It was a lovely setting on the Fowler’s treetop terrace, watching the sun make a kaleidoscope out of the foliage and shadows that enclosed us in a setting of wonderful food from some of our favorite Westwood eateries (MANY thanks to the Glendon, Palomino and West) and great companionship. The turning of the season (such as it is in our gloriously temperate climate) allowed us to collectively to count some of our many blessings–namely the art and artists that we and the Fowler Museum are so proud to support and perpetuate and the generous donors who allow us to do so.

Kristy Edmunds introduces 3 Leg Torso, gets the party started.

The evening was set to the lively gypsy-like sounds of Portland’s 3 Leg Torso. If you’ve never heard of this group, I encourage you to check them out. The pure joy and celebratory nature of their instrumental tunes would make a perfect backdrop for many a summer bash.

We spend a lot of time over the course of the season with the most passionate members of our audience, those individuals who choose to support our programming through not just monetary giving but the giving of their time and energy, both in the sense that they pound the pavement to being even more resources to bear for our endeavors and as they attend performances, leaning forward to make the artists we believe in feel welcomed and understood.

During the summer, when our performances are on hiatus, and as we eagerly prepare for the coming season, we miss those in-person moments with our donors and audience members. We love hearing their thoughts, reactions and yes even critiques to the programming on the stage.

Art should instigate dialogue, connection, communion and reflection that lives on beyond a moment on the stage or a thoughtful pass through an inspiring installation. Live performance especially always instigates a shared moment, a shared experience. And then, as Kristy Edmunds so often reminds us, we as the audience, the promoter, the supporter, we get to walk away with that experience, whatever it may have wrought inside, and we become the permanent collection of an ephemeral piece of art.

We’re all walking galleries with a beautiful responsibility to share things that have inspired us with one another. It was great to take a moment last night to remember that.

I was reminiscing with one of our board members about the Trisha Brown Retrospective and the impact that massive production had on both my personal life as an art lover (not to mention my sleeping patterns as a worker here).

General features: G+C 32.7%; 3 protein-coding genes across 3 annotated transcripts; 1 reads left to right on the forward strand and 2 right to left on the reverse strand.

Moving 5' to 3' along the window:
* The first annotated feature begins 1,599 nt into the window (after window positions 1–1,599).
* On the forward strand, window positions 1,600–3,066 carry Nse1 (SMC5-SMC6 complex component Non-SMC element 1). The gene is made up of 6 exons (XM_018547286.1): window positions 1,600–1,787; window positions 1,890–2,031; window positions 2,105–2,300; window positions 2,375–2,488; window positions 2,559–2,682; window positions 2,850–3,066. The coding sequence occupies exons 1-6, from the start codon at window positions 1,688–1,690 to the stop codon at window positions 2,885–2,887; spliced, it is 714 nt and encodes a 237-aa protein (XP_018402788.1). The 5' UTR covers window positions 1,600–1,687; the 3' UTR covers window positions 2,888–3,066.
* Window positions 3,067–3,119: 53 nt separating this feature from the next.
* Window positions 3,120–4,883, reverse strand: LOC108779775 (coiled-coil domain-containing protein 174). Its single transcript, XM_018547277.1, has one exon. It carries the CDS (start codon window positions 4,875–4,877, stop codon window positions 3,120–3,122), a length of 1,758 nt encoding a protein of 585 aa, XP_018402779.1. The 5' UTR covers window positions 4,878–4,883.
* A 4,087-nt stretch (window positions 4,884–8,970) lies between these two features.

She shook her head thoughtfully and said: “That week. You know, that week changed my life.”
Yeah, I know. And that’s what it’s all about isn’t it?

Here’s to a summer chock-full of life-changing moments. This city is so vibrant in the summer. There are so many ways to experience music and live performance, from free concerts at Grand Performances or Leavitt Pavilion, or right here in our neighborhood at the Hammer Museum.

We hope you seek them out. We will be.

And we hope you seek us out in September when our new batch of programming begins.

The Art of Intention

As a presenter of ephemeral art, we talk a lot about “purposeful intent,” and how it is the engine that drives our mission.

We started 2013 with that mission in full effect and have also been fortunate to spend this New Year surrounded by the purposeful intent of some truly astonishing artists.

Cheek by Jowl’s early-January performances of a 400-year-old and yet still utterly shocking work of English drama illuminated just how powerful intention can be. It is companies like Cheek by Jowl who keep ancient words and thoughts and language very much alive and give them shape and form. Classic theater texts like John Ford’s would not live on the way they do without the purposeful intent of artists like the performers, directors and crew of companies like Cheek by Jowl and we were honored to host the final performances of the ever-controversial “‘Tis Pity She’s a Whore.”

Avant-pop violinist Amadeus Leopold brought us a fascinatingly purposeful look at his own highly theatrical approach to classical music. In an oddly compelling blend of bondage gear and blood capsules, he confessed to “the murder of Hahn-Bin,” rising anew as the one-and-only Amadeus Leopold and treated us to a recital that straddled virtuosic skill and highly intentional imagery.Just two weeks ago, a tiny but by no means diminutive, force of nature blew through our lives as Meredith Monk and her acclaimed vocal ensemble prepared for the world premiere of her “On Behalf of Nature.” As the name implies, this deep, profound and meditative piece was incredibly purpose-driven. It is not in Monk’s nature to outright preach or create a work of abject activism. But there was a wistful sadness, and an elegiac longing in the intricately staged theatrical moments of “On Behalf of Nature,” deftly woven into the beautiful vocal and instrumental compositions. We were meant to leave that space ruminating on our own interpretation of our place in nature, our power as humans to either destroy or preserve it, our responsibility to it and to ourselves.